“There’s a tremendous need for responsive, small-scale prototyping, and a lot of these things start in development stages,” he said, drawing on a perspective gained from his years on the end-product side of the business. “There just aren’t very many companies out there that can convert raw materials into device components or intermediate products. Certainly, those textile companies that may have done some of this kind of work have no experience with resorbable polymers at all, so it was really useful to bring the knowledge of how to produce resorbable sutures, and how to package and sterilize them — to add that whole experience to Concordia’s base of textile manufacturing and make that into a useful entity for our medical device customers.”

Left to right: Art Burghouwt, Plant Manager Lucien Desrosiers and Randal Spencer show Concordia's Ratti twisting machinery.


“We make BIOFELT in a wide range of different densities depending on what types of tissue you’re trying to duplicate. It could be a very open structure depending on what type of cells the researcher wants to use, or a more dense structure. That’s our foundation product, but it’s led to other types of structures as well. We understand a whole range of fabric-formation systems. It’s just a matter of applying the right system to the particular application,” Spencer said.

“There are many different iterations of BIOFELT, but our base material is pretty much yarns that have been approved for suture applications — materials the Food and Drug Administration has already cleared for human use,” he added. “Resorbable sutures really started becoming popular in the early to mid-‘80s, maybe a little before. As those materials have evolved, they’ve opened up a whole range of products now in fiber form that can be converted into fabric form, and that’s where the tissue engineers are really getting excited.”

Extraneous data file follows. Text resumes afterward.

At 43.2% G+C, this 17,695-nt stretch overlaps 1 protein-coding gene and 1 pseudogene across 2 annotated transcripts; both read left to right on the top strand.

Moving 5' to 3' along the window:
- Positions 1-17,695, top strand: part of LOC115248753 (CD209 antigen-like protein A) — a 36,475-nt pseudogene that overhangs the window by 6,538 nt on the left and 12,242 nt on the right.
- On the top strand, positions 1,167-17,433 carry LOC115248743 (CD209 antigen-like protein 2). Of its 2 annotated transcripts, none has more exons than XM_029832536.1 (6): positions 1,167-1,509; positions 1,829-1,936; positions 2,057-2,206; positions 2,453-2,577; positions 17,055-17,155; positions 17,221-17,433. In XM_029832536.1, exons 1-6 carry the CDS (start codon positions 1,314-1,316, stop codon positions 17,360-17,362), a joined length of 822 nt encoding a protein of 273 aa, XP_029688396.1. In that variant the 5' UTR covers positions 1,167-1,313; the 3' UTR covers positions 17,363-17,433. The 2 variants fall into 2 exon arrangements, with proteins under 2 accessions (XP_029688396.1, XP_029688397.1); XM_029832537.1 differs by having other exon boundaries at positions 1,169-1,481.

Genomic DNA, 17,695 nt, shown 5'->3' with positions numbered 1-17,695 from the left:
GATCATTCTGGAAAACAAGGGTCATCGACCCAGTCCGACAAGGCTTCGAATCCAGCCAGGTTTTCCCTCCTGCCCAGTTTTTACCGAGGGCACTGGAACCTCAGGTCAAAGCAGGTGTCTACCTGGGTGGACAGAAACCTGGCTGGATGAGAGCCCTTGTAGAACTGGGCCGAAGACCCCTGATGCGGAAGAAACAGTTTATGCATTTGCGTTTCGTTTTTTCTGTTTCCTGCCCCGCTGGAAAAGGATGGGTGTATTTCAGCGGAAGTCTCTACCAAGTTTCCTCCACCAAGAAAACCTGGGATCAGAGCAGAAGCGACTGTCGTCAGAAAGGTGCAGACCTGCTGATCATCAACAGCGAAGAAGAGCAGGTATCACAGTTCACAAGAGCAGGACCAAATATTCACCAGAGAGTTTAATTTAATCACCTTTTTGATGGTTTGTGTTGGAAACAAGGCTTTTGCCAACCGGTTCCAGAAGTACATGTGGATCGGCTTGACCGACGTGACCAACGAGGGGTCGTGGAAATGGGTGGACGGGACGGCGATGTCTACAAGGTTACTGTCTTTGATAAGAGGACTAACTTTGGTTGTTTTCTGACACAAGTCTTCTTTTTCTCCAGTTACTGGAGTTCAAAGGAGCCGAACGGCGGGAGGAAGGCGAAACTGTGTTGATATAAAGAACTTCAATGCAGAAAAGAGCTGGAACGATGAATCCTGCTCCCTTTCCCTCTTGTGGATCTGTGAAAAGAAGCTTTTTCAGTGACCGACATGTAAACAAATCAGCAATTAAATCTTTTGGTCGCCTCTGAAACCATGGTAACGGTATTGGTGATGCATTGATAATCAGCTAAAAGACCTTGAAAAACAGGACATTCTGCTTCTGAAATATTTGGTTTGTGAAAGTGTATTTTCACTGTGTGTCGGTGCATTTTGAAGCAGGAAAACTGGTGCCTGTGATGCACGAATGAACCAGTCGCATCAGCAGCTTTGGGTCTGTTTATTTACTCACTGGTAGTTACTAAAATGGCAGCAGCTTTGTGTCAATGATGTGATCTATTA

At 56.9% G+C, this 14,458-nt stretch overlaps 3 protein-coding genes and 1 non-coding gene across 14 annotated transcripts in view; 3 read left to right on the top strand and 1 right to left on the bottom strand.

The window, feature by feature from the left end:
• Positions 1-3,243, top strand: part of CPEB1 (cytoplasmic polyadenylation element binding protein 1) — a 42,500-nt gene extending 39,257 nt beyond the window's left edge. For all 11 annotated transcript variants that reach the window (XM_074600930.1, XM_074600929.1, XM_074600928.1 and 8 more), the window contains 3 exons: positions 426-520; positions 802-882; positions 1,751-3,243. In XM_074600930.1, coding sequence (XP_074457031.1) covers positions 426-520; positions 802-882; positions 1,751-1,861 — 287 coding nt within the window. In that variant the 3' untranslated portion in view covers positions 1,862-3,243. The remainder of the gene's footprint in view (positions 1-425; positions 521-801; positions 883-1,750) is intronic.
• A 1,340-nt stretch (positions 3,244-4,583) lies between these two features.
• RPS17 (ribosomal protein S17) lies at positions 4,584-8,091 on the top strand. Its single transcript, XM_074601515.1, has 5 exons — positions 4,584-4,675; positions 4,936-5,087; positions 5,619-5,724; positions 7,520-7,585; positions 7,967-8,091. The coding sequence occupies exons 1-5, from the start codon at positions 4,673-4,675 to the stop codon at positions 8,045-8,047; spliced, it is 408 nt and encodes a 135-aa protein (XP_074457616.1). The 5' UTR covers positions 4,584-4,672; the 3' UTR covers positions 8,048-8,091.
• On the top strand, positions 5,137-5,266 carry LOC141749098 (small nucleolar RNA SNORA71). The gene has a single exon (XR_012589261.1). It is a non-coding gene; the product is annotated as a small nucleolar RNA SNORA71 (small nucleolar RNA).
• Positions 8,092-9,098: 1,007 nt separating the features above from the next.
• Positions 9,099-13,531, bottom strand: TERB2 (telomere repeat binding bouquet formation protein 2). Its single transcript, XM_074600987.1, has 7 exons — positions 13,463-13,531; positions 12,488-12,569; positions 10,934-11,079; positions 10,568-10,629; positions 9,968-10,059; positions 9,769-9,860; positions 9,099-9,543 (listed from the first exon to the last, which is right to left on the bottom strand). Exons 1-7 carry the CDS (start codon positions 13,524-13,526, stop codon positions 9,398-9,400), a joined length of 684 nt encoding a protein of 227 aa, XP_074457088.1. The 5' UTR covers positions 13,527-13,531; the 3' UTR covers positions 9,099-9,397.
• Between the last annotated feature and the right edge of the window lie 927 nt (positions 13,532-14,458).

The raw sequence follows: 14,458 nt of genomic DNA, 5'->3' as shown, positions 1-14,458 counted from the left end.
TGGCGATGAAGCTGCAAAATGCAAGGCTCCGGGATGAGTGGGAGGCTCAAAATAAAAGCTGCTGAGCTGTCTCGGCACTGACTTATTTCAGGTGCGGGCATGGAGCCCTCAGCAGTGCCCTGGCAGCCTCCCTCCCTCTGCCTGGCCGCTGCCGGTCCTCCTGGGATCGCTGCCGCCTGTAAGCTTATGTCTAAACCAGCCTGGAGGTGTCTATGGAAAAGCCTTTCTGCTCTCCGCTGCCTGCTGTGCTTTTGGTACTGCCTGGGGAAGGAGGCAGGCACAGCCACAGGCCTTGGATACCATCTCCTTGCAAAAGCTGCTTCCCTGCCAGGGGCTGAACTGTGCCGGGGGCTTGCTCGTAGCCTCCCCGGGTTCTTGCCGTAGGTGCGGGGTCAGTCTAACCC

Spencer described two ways in which scaffolds are used: “Because the scaffolds get resorbed by the cells as they grow, they help vascularize wound areas, so in some cases — such as in orthopedics — they might be planted in the body directly without any cell-seeding at all, and they will help protect and regenerate damaged tissue in and of themselves. The other model is to take the patient’s own cells and seed them onto the scaffold in a bioreactor, which gets these cells differentiated to the proper kind of cell for whatever kind of tissue is being manufactured. A lot of work is being done on arteries, for instance. We actually make a tubular BIOFELT scaffold that can be put in a bioreactor, which takes blood cells from the patient’s body and gets them to differentiate and turn into vascular structures.”

Commenting on the efficacy of scaffolds for tissue engineering, Burghouwt noted: “Cells tend to grow much better with the scaffolds, where you have some base material to populate with these cells. You get much better results than if you were just to implant the cells after you multiply them in the lab without the base material.”

Spencer (left) discusses a two-for-one spindle modification with Kevin Leandro, engineering manager, in the ccompany's machine shop.
Photographs courtesy of Cutler Communications LLC

From Research To Reality

“Tissue-engineering development has been going on for more than 10 years in terms of companies that have had some false starts or thought they had a product and didn’t quite make it, but it’s really starting to change now, based on their experiences,” Burghouwt said. “A lot of lessons have been learned, and I think we’re seeing a much more realistic attempt now that some of the questions have been answered over time, and the products are working. Some of the early examples of what’s possible are in the market today.

“It’s very exciting to think that it’s starting to become reality rather than just a research lab activity,” he added. “Certainly to be part of that is going to be a tremendous opportunity for Concordia.”

November/December 2005